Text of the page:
Tomorrow is the last day before I take early retirement and desert the University of Hull. One more day in full employment, one more day in the company of my many friends in the Centre, one more day in my office - a former bedroom in a converted terrace house, looking out on some parking spaces and the trees that surround us, now filled with bare shelves and empty box files - just one more day.
It will be emotional; adult education is an emotional business, the stuff of dreams and fears, of changing lives. And tomorrow the emotions will be very mixed. I am distraught at leaving, upset that it is necessary, relieved to be starting out again and happily excited by the future.
I tried to find a suitably slick YouTube to mark the occasion, but instead settled on the this, Leaving Teaching, by the late Canadian poet George Johnston. It is beautiful, perceptive, and lyrical. He sees his retirement as a little death, a recognition of the sufficiency of life.
Sod that! Despite the temptation, I shall not "deteriorate amid bucolic dreams". Retiring is not about teaching my heart to die, but to live. Domestic happiness will be the basis for the revival of my restless energy. Life remains to be grabbed and so I will continue teaching part-time, start writing seriously and ignore the inevitable disintegration of age, holding to the conviction that I remain as gorgeous as any gilded youth. And for long spells I will go to Greece, sit under the vine or by the olive wood fire and be gloriously, sensuously alive. I may even continue to blog.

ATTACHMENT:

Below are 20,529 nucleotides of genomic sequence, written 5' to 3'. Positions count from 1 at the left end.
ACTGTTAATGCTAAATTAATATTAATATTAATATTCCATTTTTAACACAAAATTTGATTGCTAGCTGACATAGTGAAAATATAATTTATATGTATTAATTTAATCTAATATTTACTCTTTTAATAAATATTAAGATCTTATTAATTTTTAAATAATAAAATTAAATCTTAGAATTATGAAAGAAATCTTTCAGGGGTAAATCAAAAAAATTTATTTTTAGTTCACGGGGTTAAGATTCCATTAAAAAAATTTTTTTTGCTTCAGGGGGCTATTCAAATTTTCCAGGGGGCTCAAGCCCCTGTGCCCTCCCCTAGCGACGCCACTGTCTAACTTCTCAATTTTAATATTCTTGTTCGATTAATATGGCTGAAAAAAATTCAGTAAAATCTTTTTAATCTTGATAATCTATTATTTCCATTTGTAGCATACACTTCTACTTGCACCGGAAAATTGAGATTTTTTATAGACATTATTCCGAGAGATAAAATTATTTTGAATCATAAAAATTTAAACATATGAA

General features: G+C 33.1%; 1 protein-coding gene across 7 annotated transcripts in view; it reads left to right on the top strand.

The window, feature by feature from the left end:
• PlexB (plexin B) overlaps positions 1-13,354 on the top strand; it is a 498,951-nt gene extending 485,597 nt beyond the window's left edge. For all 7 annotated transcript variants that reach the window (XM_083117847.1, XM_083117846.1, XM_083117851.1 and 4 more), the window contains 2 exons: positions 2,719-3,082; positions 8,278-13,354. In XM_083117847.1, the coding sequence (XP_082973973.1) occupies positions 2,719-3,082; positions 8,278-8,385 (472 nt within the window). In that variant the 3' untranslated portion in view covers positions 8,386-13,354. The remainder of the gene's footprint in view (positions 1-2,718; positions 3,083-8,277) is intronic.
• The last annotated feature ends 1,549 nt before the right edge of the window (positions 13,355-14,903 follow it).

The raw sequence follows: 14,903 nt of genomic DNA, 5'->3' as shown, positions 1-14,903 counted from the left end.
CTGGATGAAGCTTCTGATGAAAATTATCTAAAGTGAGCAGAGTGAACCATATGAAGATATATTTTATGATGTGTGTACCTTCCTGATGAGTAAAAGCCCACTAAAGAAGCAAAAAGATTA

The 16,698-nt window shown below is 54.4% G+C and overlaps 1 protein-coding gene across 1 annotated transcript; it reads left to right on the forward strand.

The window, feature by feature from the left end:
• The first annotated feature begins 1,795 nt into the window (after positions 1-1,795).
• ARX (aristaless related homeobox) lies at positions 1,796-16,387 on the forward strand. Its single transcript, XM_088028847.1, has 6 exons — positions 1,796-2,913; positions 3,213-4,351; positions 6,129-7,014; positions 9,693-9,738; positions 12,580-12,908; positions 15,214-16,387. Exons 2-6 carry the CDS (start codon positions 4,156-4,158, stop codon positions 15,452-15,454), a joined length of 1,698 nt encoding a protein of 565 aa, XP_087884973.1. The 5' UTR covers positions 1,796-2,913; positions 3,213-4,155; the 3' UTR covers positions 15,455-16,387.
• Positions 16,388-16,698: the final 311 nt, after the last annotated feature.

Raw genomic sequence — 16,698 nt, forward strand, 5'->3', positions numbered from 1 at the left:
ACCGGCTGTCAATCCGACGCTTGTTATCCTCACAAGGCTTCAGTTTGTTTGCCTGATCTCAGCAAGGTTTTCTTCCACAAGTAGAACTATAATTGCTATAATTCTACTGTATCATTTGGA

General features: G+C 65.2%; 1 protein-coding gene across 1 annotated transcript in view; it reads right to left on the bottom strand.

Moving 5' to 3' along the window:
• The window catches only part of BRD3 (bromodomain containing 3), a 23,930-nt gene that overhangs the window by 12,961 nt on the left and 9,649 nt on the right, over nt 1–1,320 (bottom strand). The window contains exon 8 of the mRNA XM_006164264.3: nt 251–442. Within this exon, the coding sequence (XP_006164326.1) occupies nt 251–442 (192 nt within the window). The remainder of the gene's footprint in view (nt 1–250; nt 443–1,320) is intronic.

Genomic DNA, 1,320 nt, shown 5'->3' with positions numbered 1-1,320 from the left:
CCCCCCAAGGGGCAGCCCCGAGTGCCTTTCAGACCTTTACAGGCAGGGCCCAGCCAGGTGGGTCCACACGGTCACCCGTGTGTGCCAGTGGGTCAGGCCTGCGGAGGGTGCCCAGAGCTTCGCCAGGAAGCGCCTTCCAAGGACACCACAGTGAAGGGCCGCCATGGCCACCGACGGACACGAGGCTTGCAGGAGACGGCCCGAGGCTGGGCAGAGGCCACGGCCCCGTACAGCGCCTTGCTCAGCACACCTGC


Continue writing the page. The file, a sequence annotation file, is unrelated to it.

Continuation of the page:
Nothing can break the friendships I made or my huge repect for the people of the City of Hull, some of whom drop by here. Leaving will be hard, arriving will be fun.
(Thanks to Aphroula for the link to the poem)